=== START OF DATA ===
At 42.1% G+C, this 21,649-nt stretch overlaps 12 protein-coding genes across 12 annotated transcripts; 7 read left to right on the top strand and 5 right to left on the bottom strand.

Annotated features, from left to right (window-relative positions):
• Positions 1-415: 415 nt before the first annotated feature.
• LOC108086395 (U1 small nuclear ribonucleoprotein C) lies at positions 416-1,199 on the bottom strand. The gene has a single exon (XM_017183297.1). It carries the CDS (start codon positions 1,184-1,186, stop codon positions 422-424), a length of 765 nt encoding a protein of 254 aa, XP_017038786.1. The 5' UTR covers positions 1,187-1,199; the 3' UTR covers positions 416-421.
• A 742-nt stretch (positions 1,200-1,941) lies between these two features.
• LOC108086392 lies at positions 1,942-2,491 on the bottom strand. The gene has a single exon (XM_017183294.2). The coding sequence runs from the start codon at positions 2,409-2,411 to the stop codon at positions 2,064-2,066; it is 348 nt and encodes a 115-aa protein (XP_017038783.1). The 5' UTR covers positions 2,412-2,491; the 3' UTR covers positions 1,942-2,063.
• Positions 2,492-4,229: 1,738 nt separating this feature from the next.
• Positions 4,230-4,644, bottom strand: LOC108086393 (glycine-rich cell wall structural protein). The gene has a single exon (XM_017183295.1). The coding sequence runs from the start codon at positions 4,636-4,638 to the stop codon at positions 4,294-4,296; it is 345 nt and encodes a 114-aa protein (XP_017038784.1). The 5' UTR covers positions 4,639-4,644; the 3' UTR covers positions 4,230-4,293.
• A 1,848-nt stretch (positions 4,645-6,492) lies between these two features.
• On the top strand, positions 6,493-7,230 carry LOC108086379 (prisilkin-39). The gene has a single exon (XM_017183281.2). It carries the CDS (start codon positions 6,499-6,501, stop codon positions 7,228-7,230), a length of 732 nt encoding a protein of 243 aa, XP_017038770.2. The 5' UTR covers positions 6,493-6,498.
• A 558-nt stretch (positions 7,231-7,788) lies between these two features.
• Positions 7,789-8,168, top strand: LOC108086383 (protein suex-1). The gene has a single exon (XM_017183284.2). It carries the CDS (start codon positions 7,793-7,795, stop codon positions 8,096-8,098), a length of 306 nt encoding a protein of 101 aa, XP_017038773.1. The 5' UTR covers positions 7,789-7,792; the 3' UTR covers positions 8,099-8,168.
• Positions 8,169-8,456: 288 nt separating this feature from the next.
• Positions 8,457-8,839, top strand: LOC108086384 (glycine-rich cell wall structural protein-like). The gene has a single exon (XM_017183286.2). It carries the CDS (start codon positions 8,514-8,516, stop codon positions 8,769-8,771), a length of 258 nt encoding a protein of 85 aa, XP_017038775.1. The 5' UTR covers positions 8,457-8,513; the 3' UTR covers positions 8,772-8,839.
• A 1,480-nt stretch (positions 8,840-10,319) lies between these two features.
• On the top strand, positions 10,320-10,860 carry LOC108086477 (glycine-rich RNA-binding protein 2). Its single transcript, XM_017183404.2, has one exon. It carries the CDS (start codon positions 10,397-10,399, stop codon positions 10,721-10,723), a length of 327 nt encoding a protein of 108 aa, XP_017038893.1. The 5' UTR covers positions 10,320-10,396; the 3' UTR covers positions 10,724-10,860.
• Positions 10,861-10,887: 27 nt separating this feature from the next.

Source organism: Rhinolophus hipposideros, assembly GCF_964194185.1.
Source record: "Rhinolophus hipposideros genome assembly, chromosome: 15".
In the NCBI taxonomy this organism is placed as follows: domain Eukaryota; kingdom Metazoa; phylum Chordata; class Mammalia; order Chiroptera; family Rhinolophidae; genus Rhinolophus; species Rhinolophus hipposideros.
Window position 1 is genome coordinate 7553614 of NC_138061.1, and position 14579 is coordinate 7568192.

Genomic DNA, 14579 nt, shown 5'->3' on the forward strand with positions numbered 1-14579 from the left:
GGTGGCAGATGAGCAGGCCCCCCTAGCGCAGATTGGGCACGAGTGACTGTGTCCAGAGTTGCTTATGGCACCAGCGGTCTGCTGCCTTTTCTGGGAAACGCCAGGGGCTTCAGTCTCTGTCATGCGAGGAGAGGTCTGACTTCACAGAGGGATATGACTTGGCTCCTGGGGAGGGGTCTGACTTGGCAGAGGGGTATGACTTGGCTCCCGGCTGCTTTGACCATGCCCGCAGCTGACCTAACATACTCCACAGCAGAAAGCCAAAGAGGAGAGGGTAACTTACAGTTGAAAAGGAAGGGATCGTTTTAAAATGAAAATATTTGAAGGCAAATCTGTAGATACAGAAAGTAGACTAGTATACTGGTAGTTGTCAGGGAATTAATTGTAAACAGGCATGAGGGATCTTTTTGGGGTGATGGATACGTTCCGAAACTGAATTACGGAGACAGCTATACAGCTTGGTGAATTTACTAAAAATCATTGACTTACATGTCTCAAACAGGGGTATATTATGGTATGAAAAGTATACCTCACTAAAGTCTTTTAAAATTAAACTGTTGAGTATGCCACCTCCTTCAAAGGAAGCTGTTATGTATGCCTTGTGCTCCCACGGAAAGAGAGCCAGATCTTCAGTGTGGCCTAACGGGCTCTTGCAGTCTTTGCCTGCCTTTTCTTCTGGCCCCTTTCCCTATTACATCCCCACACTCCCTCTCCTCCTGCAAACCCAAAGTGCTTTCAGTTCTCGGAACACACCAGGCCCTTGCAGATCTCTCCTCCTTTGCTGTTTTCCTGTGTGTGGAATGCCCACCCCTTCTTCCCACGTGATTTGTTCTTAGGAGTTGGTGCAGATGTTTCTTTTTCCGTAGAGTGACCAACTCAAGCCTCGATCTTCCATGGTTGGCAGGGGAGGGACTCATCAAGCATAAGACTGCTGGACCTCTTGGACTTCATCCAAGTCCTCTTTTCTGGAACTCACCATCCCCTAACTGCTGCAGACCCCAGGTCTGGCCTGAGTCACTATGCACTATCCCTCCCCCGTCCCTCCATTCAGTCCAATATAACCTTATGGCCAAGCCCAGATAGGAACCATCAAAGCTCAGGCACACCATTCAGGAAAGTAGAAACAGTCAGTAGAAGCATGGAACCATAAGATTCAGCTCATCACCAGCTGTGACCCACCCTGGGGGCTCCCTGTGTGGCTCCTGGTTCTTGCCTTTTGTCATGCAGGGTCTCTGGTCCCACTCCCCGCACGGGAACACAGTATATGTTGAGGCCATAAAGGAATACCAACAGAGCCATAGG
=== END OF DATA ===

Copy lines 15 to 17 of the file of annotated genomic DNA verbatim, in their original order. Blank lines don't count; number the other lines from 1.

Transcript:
• A 1,480-nt stretch (positions 8,840-10,319) lies between these two features.
• On the top strand, positions 10,320-10,860 carry LOC108086477 (glycine-rich RNA-binding protein 2). Its single transcript, XM_017183404.2, has one exon. It carries the CDS (start codon positions 10,397-10,399, stop codon positions 10,721-10,723), a length of 327 nt encoding a protein of 108 aa, XP_017038893.1. The 5' UTR covers positions 10,320-10,396; the 3' UTR covers positions 10,724-10,860.
• Positions 10,861-10,887: 27 nt separating this feature from the next.